December 9 2013 Latest news:
Wednesday, February 20, 2013
FIGURES that show one in five children in parts of Suffolk are living in poverty paint a “worrying” picture of deprivation, according to campaigners.
The Campaign to End Child Poverty has today published a report which reveals 22% of Ipswich and Waveney children – or 5,227 and 4,849 respectively – lived in poverty in 2012.
But Geoff Prescott, chief executive of Suffolk-based children’s charity Ormiston, said the survey is not an accurate reflection of the extent of child poverty in the county.
He said: “There are huge statistical underestimations in these surveys and in reality it is much, much worse. We are putting the next generation through financial deprivation. It is worrying.
“Over and over again we are hearing how hard life is for families. We are giving out more food parcels than ever. We even had a meeting this week about our stock levels.
“When you are out and about yourself you see and feel what it is like. Prices are going up and wages are either going down or stagnating. People are getting at the end of their tether.”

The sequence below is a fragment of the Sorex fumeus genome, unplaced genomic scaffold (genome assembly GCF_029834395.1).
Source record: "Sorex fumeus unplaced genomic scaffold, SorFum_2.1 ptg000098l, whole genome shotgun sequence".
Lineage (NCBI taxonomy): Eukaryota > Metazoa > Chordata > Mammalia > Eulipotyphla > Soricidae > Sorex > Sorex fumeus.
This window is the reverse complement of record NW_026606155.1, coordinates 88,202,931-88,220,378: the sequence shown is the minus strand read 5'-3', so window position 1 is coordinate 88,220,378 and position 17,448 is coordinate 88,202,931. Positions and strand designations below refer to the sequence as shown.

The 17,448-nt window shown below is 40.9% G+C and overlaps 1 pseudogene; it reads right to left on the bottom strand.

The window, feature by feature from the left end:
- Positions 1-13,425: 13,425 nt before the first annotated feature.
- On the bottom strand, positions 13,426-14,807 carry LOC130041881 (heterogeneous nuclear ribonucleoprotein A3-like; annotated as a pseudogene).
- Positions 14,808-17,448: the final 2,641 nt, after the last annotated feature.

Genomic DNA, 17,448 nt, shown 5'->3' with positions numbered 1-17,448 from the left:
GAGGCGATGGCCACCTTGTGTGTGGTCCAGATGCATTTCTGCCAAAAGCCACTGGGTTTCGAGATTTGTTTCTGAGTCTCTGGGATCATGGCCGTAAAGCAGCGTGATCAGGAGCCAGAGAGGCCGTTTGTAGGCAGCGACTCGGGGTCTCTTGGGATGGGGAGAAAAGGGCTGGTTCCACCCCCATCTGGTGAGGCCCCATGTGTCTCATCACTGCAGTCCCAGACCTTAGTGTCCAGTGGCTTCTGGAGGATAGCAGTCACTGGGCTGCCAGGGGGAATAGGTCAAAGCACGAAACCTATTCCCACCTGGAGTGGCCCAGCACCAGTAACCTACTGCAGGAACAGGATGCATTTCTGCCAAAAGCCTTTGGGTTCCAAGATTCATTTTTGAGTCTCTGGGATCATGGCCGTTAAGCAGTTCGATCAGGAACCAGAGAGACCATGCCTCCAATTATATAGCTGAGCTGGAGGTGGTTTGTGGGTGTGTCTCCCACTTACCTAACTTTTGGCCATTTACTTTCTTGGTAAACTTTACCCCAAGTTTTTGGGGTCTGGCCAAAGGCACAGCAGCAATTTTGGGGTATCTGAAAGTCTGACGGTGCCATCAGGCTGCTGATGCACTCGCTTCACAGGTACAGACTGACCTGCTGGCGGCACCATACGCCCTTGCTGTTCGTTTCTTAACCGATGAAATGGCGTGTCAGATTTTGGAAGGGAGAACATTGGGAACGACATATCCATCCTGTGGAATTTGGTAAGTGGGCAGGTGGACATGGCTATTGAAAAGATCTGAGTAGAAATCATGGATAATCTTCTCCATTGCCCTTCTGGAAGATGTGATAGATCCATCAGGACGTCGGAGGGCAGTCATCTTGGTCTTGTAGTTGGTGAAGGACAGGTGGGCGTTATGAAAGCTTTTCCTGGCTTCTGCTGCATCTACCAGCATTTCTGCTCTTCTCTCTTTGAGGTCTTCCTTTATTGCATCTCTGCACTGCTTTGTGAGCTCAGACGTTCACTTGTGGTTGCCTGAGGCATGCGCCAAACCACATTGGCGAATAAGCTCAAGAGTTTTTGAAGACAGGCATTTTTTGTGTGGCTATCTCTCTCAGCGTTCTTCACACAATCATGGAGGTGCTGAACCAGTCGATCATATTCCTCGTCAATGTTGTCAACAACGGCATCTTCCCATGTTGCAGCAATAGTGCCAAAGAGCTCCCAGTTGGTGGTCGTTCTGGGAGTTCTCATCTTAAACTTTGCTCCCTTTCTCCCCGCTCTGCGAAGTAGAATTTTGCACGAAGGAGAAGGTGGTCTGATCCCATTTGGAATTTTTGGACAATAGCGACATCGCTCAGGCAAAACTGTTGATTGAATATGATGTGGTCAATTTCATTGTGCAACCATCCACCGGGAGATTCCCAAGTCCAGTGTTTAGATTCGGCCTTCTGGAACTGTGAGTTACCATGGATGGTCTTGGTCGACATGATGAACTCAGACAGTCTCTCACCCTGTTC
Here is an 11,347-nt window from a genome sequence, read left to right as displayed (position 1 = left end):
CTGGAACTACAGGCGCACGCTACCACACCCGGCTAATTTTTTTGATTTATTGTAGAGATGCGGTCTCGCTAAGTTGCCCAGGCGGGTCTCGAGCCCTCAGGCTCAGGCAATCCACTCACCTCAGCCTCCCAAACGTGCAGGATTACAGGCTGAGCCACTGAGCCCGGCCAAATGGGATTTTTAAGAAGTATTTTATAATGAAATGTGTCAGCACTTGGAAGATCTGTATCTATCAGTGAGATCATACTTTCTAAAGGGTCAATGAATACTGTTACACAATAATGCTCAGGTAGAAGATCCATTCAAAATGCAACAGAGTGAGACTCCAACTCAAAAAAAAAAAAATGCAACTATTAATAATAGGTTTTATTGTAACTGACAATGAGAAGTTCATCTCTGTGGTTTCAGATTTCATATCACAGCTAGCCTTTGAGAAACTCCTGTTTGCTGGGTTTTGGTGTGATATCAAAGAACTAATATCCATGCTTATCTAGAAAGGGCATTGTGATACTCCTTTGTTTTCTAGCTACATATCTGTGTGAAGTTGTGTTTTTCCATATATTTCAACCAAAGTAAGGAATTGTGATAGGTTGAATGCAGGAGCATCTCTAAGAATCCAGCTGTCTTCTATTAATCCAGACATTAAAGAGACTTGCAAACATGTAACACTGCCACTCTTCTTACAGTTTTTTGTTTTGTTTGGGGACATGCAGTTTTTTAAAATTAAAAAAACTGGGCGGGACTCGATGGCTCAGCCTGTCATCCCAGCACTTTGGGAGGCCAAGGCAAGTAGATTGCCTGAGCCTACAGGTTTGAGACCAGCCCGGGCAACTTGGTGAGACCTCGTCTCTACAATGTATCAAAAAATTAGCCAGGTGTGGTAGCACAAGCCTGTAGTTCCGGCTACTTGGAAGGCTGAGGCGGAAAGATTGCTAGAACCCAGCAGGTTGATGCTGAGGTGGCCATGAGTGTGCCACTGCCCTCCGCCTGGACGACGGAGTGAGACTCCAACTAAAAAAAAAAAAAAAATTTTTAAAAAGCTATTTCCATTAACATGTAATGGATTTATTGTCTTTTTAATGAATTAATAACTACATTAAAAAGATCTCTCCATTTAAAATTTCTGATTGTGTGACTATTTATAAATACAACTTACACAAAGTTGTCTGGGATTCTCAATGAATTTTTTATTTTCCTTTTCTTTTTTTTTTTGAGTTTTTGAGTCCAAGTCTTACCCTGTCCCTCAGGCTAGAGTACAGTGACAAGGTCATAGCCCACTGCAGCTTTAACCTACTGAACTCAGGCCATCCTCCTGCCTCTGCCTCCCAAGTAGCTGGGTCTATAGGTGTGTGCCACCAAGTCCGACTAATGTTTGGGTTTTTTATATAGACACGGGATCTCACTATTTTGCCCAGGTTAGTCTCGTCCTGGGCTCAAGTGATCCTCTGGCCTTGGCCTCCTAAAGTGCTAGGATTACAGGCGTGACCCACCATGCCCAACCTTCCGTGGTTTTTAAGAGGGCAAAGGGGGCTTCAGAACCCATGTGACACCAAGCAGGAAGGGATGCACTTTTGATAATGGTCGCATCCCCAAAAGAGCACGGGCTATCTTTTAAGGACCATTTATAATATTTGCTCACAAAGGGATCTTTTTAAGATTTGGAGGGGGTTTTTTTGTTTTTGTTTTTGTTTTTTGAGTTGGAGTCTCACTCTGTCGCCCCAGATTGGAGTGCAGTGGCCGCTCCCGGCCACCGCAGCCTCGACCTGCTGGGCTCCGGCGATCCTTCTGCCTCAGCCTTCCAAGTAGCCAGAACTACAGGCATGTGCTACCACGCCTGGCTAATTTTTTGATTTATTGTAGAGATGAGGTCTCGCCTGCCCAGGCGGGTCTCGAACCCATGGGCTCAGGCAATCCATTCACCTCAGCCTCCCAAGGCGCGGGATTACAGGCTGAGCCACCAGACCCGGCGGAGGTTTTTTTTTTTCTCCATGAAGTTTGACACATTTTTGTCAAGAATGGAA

In Bury St Edmunds the number of children living in poverty dropped to 13% – 2,632 children – while in Suffolk Coastal it was 12% – or 2,589.
Meanwhile, in Babergh it was 13%, Forest Heath was 16%, and Mid Suffolk recorded the lowest rate with 10%.
A child is defined as living in poverty if their family receives out of work benefits or tax credits and their income is less than half that of the national average.
Mr Prescott said poverty can cause psychological damage to children while it can also curtail their chances of success.
He added: “Children are less likely to attain good qualifications, get good jobs and ultimately contribute less to society.
“It also adds to the stress parents are under which, with the stress of economic problems, can lead to domestic abuse which creates negative emotional development for the child – and numbers of this are going through the roof.”
A spokeswoman for Suffolk County Council said: “The county council is committed to reducing the levels of child poverty in Suffolk.
“Suffolk County Council promotes a wide range of services that contribute to breaking the cycle of child poverty, including supporting parents to access free or affordable childcare so they can work or study.
“Families can also access financial inclusion officers and Job Centre Plus advisors through children’s centres, to ensure they are receiving the financial benefits that they are entitled to and help them find suitable employment.”